Still, starting cloth nappies at 2 1/2 for a special needs child isn’t common. And many of the cloth nappies I admired in shops seemed to be on the verge of being too small for Lil Z (who is close to 15kg now). It probably would have remained one of those things that I’d like to do but don’t actually get round to doing if I hadn’t run across Apikali. This is an online business set up by Tennille, a Brisbane mother of a daughter with special needs (as well as 3 other children). She has used cloth nappies on all of her children and knows everything there is to know about cloth nappies – not just for babies, but for children with special needs, too.
Best of all, she offers what she calls a “Cloth Nappy Library” where you can do a trial run of different kinds of cloth nappies to find which ones work best for you. I had a few conversations with Tennille by email and she chose a range of different cloth nappies for Lil Z and me to try.
I was ridiculously excited when the library pack arrived in the post. I ripped the package open and Lil Z’s nanny and I went through the contents. I was immediately grateful that I’d decided to do a cloth nappy trial because the nappy I thought was a “sure thing” wasn’t that at all – it was too big and bulky.
Tennille also included some “pre-folds” – more of the classic cloth nappy that you fold and Lil Z wears with a nappy cover to prevent leaks. I have to admit I was really skeptical about these at first. They seemed like a big hassle, messy and prone to leaks. In fact, I had no idea how to use them and had to email Tennille for advice! Now, however, I’m using them like a pro and find them quite easy.
I’m going to save the announcement of exactly what nappies I’ve decided to use for another post, but here are the initial findings of my great cloth nappy trial:
* Cloth nappies are NOT harder to use than disposables. I was really surprised by this, but its true. Here’s what I do with disposables: take off the wet/dirty nappy, roll it up and put it in a nappy bag, and either throw it in the bin or take it directly outside to the wheelie bin (depending on the state of the nappy). Here’s what I do with cloth nappies: take it off, rinse the wet/dirty liner, throw it in the bucket in the laundry room. It takes about one extra minute of my time. And I could probably reduce that if I had a nappy pail or wet bag in the upstairs bathroom.
* Cloth nappies don’t leak. Well, everything leaks at some point, but they certainly don’t leak more than disposables. I was worried that cloth nappies might not work for Lil Z because she wiggles constantly. She is very skilled at wiggling her disposables into odd positions and then doing a wee straight out of the nappy and onto the unsuspecting person who picks her up. She’s done this enough that I am convinced she does it on purpose – just to watch the reaction of the person she is weeing on… We haven’t had a leak in cloth nappies yet, seriously hampering Lil Z’s wee-on-you game.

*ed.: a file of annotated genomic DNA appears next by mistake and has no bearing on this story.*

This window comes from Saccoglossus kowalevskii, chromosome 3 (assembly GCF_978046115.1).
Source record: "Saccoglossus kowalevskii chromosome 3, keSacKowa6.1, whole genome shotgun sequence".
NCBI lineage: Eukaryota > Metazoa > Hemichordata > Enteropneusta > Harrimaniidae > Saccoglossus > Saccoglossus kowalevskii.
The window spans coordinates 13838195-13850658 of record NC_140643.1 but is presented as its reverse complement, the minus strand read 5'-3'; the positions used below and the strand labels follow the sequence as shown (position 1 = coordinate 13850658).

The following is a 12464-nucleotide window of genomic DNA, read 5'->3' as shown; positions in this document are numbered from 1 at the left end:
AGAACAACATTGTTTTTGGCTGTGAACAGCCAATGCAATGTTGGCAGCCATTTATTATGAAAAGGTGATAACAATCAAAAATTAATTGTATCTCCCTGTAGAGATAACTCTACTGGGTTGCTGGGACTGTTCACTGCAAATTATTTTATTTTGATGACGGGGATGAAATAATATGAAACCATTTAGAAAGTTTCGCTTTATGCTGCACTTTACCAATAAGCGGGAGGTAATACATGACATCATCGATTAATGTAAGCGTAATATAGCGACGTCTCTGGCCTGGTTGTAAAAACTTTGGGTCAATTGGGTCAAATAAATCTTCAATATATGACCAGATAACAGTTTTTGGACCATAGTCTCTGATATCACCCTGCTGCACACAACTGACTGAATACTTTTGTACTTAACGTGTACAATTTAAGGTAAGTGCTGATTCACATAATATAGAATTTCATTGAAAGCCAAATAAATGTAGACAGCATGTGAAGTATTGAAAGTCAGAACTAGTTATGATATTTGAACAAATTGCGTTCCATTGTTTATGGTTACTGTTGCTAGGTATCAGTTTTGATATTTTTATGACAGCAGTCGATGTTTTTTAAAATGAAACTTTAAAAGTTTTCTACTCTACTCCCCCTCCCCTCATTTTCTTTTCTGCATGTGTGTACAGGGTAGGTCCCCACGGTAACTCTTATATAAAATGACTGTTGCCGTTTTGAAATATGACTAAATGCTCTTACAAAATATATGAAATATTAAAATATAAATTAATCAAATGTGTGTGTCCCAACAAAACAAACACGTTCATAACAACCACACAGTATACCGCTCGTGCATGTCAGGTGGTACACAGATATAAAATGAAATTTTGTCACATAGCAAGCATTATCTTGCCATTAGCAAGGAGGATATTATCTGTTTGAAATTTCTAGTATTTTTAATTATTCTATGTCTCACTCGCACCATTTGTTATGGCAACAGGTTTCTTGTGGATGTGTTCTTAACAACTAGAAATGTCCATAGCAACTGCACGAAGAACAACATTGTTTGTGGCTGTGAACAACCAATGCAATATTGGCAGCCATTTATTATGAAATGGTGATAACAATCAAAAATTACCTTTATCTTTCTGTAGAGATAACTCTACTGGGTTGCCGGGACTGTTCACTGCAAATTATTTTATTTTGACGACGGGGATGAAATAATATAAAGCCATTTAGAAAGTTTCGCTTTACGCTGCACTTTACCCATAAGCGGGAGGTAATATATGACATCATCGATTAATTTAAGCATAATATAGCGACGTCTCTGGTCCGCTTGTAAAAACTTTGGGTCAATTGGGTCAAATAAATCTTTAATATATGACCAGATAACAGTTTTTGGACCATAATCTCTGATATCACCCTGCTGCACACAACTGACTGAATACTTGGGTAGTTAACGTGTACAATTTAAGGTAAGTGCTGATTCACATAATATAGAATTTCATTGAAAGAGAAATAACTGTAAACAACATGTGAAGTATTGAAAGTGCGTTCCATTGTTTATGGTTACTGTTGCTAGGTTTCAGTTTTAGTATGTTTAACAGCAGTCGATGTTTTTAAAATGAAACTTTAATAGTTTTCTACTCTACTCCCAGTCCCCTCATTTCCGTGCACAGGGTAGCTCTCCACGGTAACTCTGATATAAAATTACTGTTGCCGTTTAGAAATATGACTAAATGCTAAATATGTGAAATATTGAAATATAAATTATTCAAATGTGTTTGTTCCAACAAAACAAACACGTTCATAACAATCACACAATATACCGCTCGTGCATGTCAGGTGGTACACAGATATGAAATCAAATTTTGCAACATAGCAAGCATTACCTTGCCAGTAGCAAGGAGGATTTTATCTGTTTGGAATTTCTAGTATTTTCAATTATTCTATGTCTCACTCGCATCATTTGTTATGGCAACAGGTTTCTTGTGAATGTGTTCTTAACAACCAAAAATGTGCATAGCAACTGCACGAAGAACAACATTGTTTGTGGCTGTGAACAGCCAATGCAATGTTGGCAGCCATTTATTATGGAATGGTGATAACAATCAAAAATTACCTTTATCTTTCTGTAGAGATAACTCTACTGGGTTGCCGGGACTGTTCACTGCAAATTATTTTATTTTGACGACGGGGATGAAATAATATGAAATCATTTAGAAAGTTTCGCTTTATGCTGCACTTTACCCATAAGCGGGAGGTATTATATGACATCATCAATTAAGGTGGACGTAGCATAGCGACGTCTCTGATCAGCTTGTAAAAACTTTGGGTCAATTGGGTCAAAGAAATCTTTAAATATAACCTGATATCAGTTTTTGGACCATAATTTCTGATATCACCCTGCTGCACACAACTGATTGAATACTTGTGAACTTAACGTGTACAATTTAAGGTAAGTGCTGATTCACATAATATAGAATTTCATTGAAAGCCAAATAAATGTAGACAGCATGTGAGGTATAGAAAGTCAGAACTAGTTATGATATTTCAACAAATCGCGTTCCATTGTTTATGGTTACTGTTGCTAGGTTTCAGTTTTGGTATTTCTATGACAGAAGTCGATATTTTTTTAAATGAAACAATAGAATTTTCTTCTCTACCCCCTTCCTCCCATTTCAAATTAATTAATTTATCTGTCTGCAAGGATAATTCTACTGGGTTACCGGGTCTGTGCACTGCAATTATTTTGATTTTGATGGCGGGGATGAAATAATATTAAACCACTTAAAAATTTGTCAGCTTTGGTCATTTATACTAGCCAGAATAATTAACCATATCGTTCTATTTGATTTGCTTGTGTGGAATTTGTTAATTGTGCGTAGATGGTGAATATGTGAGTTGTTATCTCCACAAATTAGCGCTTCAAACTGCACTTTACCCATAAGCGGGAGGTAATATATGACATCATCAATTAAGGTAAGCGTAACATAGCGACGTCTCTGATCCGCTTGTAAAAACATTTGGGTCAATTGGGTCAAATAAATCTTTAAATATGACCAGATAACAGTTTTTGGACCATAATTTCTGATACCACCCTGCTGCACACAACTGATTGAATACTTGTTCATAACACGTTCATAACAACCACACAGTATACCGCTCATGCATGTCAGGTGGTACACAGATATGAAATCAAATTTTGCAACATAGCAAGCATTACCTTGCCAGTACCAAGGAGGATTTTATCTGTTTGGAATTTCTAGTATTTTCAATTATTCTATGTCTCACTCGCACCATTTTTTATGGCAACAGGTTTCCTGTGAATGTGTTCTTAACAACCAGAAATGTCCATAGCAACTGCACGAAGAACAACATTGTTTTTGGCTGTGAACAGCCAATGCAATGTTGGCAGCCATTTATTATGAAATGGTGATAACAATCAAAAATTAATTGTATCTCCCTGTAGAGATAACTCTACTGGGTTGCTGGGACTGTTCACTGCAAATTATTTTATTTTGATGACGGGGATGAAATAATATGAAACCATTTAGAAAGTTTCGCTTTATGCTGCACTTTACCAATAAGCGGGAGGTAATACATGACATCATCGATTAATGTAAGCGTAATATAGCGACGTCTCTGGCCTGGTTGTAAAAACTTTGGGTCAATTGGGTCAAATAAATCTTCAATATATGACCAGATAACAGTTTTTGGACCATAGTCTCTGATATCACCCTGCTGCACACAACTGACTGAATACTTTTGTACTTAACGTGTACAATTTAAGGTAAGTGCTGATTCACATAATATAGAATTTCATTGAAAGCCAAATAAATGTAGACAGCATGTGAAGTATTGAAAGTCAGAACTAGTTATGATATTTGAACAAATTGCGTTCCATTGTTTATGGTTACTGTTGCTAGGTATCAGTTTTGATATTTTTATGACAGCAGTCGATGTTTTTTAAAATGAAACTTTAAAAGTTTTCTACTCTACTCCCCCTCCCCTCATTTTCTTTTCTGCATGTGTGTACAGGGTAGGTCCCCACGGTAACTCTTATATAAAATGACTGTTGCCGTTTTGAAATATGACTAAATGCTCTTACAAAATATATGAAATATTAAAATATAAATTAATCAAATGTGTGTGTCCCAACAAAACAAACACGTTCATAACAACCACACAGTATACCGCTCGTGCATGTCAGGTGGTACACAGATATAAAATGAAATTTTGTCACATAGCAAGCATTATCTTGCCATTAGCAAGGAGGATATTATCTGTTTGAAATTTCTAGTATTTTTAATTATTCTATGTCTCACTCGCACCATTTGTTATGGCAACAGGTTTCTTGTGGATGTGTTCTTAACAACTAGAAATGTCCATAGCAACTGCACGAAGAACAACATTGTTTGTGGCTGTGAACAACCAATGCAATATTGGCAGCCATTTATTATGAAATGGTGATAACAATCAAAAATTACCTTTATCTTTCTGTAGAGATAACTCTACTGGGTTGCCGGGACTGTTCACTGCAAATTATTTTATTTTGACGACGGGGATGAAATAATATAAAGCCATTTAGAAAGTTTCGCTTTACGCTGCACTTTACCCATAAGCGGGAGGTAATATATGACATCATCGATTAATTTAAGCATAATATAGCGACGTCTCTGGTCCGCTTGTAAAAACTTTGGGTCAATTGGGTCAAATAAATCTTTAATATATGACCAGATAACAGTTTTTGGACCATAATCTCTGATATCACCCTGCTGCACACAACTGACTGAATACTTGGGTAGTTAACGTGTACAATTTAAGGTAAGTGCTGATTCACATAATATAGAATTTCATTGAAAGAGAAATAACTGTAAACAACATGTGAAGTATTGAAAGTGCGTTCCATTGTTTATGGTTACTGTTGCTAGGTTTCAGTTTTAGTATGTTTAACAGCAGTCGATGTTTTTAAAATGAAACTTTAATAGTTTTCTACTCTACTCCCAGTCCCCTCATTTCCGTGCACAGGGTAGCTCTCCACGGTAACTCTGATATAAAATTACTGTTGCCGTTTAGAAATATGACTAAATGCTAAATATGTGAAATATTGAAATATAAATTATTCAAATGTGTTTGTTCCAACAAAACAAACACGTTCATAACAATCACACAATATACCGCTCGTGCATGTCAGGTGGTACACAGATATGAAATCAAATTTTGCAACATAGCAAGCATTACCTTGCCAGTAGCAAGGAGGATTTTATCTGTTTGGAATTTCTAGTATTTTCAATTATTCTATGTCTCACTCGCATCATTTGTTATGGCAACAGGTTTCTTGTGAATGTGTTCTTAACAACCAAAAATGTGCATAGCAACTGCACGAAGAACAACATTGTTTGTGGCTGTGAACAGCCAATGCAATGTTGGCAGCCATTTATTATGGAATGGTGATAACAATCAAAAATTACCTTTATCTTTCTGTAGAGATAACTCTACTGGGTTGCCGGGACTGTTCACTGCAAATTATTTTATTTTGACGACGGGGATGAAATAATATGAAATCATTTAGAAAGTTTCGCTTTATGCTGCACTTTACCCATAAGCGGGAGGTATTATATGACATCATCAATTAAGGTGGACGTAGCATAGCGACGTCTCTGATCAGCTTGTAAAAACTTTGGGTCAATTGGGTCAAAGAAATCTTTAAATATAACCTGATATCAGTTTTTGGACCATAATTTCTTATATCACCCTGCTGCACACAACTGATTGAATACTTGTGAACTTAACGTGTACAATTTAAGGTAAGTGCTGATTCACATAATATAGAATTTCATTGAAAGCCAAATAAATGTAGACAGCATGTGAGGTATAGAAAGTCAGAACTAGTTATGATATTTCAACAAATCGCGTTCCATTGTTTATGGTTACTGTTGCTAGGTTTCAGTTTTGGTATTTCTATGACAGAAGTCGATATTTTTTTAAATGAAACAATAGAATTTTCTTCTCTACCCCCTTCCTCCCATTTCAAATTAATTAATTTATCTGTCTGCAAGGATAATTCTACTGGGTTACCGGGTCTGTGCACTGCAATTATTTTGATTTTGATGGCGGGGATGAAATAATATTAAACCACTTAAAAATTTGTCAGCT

* Cloth nappies aren’t horrible and disgusting when Lil Z does a poo. OK, they are, but all nappies are horrible and disgusting when she’s just done a poo. However, I’m using flushable liners in her cloth nappies, so the worst of it gets lifted out and flushed down the loo. Anything else is pretty easily rinsed off. And Lil Z has an all liquid diet, thanks to her mickey button, so her poos are pretty awful and gooey. The only short-coming about this that I’ve found is that when I’m changing a pooey disposable nappy, I can use the nappy to give her bottom an initial wipe – whereas I can’t do this with a cloth one (well, I could do it, but I’d then have more to clean up).
* Cloth nappies are cute! Sadly, the larger cloth nappies don’t seem to come in the different patterns and designs that exist for babies, but there is still a nice range of colours. It’s getting hot in Brisbane, so I’ve started dressing Lil Z in sundresses (usually sewed by her grandmother) and a matching cloth nappy. There is nothing cuter – except perhaps Lil Z in her denim dungaree shorts! And although I was a bit worried that cloth nappies might get hot in the summer, the fact they’re natural fibers means they breathe better than plastic disposables.
* Men fear cloth nappies. QB has declared he’s sticking with disposables and won’t even try changing a cloth nappy. No reason why, he’s just going to stick to what he knows. However, Lil Z’s nanny has embraced cloth with gusto and has her in them all the time now.
I don’t think that I will use cloth nappies exclusively – I suspect disposables will always be a feature in our lives. However, I’ve been surprised by how easy they are to use and now suspect that once I’ve got a stash of cloth nappies, I’ll end up using cloth more than disposable. So, I haven’t made a rod for my back at all – I’ve just made a positive discovery.